Woodsville Still Engineering Success: Injuries Aren’t Interfering With Softball Title Defense
Woodsville High pitcher Lottie Page delivers against Littleton on Monday. The host Engineers won, 4-3, and remain atop the NHIAA Division IV standings. Woodsville won the division title last year.
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Woodsville High first baseman Kat Emley stretches to haul in a throw that beats Littleton runner Jordan Odell during the teams' NHIAA Division IV game Monday in Woodsville. The host Engineers won, 4-3.
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Woodsville — The Woodsville High softball team’s shortstop is out with a knee injury, and one of its frontline pitchers has a wonky shoulder. Monday, the Engineers squeaked past lowly Littleton, 4-3, during their second-to-last regular-season game, and the playoffs loom next week. The NHIAA Division IV field features dangerous squads such as Wilton-Lyndeborough (12-2), Sunapee (10-3) and Portsmouth Christian (13-4).
Still, you wouldn’t bet against Woodsville (14-1) to make an extended playoff run, would you?
Not if you’re smart. That’s because the Engineers annually play their best ball as the calendar turns to June. State titles in 2010 and 2013 sandwiched a pair of semifinal appearances, and nothing looks different this time around, even with a few health issues at hand.
“The expectation is that we’ll get to Plymouth (State) and be one of the last four teams playing,” said fourth-year coach Dana Huntington, who was an assistant on the 2010 title team. “Once you get to that big stage, who knows what can happen?”
What occurred Monday was the continuation of a May 22 game with the Crusaders that was halted because of rain after an inning, with the visitors leading, 2-1. Lottie Page, Woodsville’s starting pitcher, issued an uncharacteristic four walks as her plant foot slipped forward in mud with nearly every delivery that day.
Upon continuing the game on a dry field, however, the junior righthander allowed only three hits and no runs while striking out three batters and walking one during four innings’ work.
“Lottie improved greatly this year, and she has more pitches to throw and more confidence in them after working on them in the gym all winter,” Huntington said of a player who was the Engineers’ No. 2 option in the circle last spring. “She’s a much better pitcher this year than she was last year.”
Page could have continued but Huntington brought in sophomore Tori Clough, who earned a save by allowing one hit and one run during the final two innings. She struck out two Crusaders and walked three, but every outing is a bit dicey for the lefthander, a three-sport athlete who’s overcome a pair of serious concussions and a lingering shoulder injury.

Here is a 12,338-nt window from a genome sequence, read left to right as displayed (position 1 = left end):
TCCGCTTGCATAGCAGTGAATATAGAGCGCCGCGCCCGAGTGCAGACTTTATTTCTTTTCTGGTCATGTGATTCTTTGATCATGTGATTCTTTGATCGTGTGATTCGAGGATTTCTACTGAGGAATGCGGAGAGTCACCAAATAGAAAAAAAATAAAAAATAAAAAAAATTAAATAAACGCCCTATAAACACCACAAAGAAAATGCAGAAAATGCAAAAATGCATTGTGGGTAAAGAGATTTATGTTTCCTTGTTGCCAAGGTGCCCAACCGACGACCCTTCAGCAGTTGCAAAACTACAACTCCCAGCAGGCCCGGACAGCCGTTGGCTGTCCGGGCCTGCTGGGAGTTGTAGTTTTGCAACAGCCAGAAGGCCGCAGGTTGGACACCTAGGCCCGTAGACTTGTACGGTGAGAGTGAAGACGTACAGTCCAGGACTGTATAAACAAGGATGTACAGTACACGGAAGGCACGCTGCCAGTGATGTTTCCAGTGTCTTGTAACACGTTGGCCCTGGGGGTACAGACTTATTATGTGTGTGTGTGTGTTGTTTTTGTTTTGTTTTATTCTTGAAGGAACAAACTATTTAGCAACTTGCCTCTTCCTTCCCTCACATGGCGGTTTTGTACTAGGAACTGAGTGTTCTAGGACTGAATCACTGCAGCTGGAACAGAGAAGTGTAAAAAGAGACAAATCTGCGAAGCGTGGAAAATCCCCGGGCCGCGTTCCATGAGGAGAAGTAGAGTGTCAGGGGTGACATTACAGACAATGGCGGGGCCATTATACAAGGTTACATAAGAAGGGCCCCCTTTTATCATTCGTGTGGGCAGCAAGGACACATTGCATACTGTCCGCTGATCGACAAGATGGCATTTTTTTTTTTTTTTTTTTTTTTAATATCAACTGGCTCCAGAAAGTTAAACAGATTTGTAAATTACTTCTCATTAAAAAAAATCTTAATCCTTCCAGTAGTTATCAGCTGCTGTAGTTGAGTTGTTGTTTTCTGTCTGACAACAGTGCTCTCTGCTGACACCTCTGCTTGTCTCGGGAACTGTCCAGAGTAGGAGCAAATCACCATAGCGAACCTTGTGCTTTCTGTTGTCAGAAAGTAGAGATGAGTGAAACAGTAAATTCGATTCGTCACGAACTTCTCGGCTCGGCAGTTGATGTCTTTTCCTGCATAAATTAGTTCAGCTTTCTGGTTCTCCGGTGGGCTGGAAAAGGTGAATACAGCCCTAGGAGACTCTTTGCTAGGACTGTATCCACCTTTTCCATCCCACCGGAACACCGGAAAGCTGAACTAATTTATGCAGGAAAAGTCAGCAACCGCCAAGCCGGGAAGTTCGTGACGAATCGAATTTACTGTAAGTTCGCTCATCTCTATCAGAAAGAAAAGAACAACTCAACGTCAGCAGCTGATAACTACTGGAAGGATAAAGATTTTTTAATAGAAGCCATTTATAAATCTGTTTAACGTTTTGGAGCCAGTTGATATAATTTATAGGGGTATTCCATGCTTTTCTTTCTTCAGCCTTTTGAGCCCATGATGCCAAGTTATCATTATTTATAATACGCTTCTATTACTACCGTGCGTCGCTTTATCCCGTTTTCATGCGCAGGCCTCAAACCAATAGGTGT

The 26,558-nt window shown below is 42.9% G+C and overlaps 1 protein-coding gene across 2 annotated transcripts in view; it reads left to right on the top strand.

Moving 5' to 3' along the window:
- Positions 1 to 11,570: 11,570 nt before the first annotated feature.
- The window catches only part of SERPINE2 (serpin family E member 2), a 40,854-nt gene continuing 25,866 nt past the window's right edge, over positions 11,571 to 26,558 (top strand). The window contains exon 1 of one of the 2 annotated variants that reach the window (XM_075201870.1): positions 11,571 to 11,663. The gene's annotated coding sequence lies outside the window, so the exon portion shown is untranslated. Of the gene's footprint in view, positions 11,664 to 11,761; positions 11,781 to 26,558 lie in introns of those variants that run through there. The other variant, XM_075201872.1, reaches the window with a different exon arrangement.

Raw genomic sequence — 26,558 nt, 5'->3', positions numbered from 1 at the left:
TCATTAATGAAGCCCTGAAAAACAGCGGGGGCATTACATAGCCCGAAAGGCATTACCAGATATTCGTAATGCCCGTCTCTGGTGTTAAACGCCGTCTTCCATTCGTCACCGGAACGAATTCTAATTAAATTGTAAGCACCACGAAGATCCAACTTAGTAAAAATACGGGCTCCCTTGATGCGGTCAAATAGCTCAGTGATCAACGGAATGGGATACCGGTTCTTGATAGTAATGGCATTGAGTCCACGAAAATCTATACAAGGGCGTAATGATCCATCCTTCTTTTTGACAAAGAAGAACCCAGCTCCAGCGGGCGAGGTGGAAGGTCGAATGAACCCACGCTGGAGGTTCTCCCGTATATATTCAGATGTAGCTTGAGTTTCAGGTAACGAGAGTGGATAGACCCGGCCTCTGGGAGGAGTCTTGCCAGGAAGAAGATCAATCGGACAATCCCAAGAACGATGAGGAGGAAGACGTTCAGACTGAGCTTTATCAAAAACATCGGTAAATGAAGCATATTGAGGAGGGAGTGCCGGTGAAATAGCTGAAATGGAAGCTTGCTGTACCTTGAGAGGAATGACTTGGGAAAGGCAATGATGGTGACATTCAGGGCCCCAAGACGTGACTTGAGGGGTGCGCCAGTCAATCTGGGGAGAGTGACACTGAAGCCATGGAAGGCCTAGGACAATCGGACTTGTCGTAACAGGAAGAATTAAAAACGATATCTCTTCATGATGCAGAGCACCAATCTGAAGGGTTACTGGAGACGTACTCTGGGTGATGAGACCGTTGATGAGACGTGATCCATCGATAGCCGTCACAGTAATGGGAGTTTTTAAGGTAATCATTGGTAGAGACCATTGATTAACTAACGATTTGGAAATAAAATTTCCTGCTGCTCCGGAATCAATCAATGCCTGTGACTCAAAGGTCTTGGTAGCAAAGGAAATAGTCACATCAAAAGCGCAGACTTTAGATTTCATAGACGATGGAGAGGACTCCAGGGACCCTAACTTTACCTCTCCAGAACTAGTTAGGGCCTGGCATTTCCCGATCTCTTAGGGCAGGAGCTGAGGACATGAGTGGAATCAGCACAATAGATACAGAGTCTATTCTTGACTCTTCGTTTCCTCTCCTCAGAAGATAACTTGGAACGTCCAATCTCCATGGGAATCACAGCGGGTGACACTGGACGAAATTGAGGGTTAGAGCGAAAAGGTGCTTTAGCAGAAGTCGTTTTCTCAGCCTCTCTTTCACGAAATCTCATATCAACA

Clough said she was pitching in the Engineers’ gym before last season when her throwing shoulder popped out of joint. The incident limited her to pinch running during the softball team’s championship campaign, and she re-injured the shoulder during basketball season. Thus far this spring it’s been throw and hope, with strengthening exercises thrown in for good measure.
“I’m still nervous about it,” Clough said. “I don’t have any doubts about pitching, because I like to push things, but I have to be careful not to get all riled up, because that changes my form and makes things more risky.”
Said Huntington: “Once you get to that third or fourth time through the batting order, it’s nice to give (opponents) a different look. Tori’s still recovering, but she’s done really well coming at them from the left side and with that big motion. Lottie would be finishing games if we didn’t have Tori, but a righty-lefty combo is a nice luxury to have.”
Woodsville seized control of the game in the third inning.
Julia Bowman drew a leadoff walk and scored on a Kat Emley triple that produced a 2-2 tie. Libbie Hilliard walked, and Nakita Duling drilled a single that scored Emley for a 3-2 lead. A Jessica Merrill single followed, scoring Hilliard.
The Engineers have won six consecutive games on the field, with a forfeit by Rivendell in the midst of that streak. Woodsville’s loss was by a run at Profile (9-4) and Huntington, as he seems to do every year, has plugged in working parts to replace losses to graduation and injury. His team is currently without starting shortstop Dee Martin, who hurt a knee in club soccer earlier this month and whose status for the remainder of softball season is uncertain.
One factor in Woodsville’s ability to reload and not rebuild has been the U16 summer team Huntington organizes, oversees and matches against strong competition around the Twin States during June and July. That squad plays only during the regular season, and the Engineers use it to groom not only young high schoolers, but those in junior high. Clough, Duling and Martin are only sophomores, but have already each played three summer schedules for Huntington.
“It’s a good opportunity for the younger kids to come in and get an idea of what I’m about and to learn that they can play at this level,” the coach said. “My goal is to build our program by bringing up the younger kids and by giving older kids a chance to play different positions. Summer ball’s not about winning; it’s about learning.”
Woodsville concludes the regular season against Moultonborough on Friday, and the playoffs begin next week.
Notes: Woodsville beat Wilton-Lyndeborough for both its 2010 and 2013 state titles and lost to the Warriors in the 2011 semifinals. … The Engineers boast a highly intelligent infield. The lineup includes senior valedictorian Emley at first base, salutatorian Bowman at catcher and third baseman Molly Ruprecht, who’s fourth in the graduating class. Emley will attend Harvard, Bowman Salve-Regina University in Newport, R.I., and Ruprecht the University of New Hampshire. … Woodsville was 17-3 last season.
Tris Wykes can be reached at firstname.lastname@example.org or 603-727-3227.